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Here is what I'm trying to do:

I have server that serves data using a REST API, but I want only my mobile clients(an APP) to access this.

I would like to use a similar system where a user can create a Email/Password log in. After that, the user can access certain data using the API.

Is OAuth2 the right thing to use?

Or do I just try to create my own protocol and generate a token for the user. And have the user attach a token on all API requests. (This is where I'm confused. Can I use OAuth for that? or is that even needed? If not is there a standard HTTP way to do this? Also I would like to use refresh tokens, but I'm not sure If i should create my own methods.

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  • Did you have a look at passport.js? – Julian Dec 29 '15 at 8:22
  • If any of the answers provided was helpful/right please accept/upvote it. – Opal Jan 16 '16 at 7:51
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OAuth2 would probably be the best and most widely used solution. I'd go with that.

Implementing your own authentication/authorization protocols almost always ends in disaster, unless you have a very deep understanding in cryptography and the underlying protocols.

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  • I've looked at OAuth, I thought it is used to use a 3rd party (Facebook) and have them authenticate the user. In my case, I don't have any 3rd party authenticator. Do i do some kind of loop back and pretend I'm a 3rd party and issue authentication that way? Or is that how everyone does it? – mskw Dec 29 '15 at 14:45
  • Your API acts as the OAuth2 server. The server grants an access token after the users email/password credentials have been verified. You can see a visualization of the flow here: oauthlib.readthedocs.org/en/latest/oauth2/grants/password.html – Ole Riesenberg Dec 29 '15 at 21:14
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Mind the fact that OAuth is not an authentication protocol - which seems is what you need - but a authorization protocol. You server is a client that requests the resources that OAuth provider has - is that what you need? I guess no.

What you rather need is an authentication protocol - which typically works by sending some token with every request - and mentioned by @Julian passport.js seems to be doing the job you need.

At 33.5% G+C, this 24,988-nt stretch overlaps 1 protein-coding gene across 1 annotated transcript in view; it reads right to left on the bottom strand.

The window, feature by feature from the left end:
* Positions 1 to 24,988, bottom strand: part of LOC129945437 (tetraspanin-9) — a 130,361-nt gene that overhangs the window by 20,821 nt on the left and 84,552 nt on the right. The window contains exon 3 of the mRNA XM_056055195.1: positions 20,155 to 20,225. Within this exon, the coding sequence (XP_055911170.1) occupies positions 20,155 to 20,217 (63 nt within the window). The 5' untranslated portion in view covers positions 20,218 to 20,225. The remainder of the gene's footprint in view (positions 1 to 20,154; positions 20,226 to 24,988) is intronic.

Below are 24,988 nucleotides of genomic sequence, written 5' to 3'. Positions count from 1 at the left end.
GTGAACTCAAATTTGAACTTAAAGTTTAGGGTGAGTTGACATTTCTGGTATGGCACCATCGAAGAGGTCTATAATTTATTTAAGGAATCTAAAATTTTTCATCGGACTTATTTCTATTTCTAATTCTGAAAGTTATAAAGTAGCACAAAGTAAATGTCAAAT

Basically stay away from implementing custom solutions. You really need a wide knowledge to implement reliable and secure authentication scheme.

JSON web token might be the way to go as well.

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  • I thought OAuth still do authentication by having user enter their username/password at the authentication server, the authentication server then grants access to the user and the resource server. The resource server then gives authorization to the user. Using a token. What I'm confused about is is there a strict set of calls/protocols/http header to make in order to be OAuth compliant? – mskw Dec 29 '15 at 14:43
  • @mskw, I'm against using OAuth for securing REST API, because that's not for what OAuth was invented. But it doesn't mean it can't be used, the scenario you provided in a comment is perfectly valid. Yes, there's is a strict set, OAuth is standarized. – Opal Dec 30 '15 at 11:48
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If client applications are developed only by you, you don't need OAuth. OAuth is needed only when you want to allow third-party client applications to access (your service's) users' data with restricted privileges.

Related questions:

  1. Understanding the need of client id, client secret in oauth 2.0
  2. How to verify which resources each user can access with OAuth and OpenID Connect?
  3. OAuth 2.0 Authorization Server and Access Tokens

However, if there is a possibility that you may want to allow third-party client applications to access your system in the future, it may be wise to implement Resource Owner Password Credentials Grant, which is one of OAuth 2.0 flows, from the beginning for the future extensibility.

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  • I wanted to use a standard way to secure my API, so I thought the way OAuth issued tokens were the way to go. How does other apps do it typically if only my app is trying to access my API? – mskw Jan 1 '16 at 6:30

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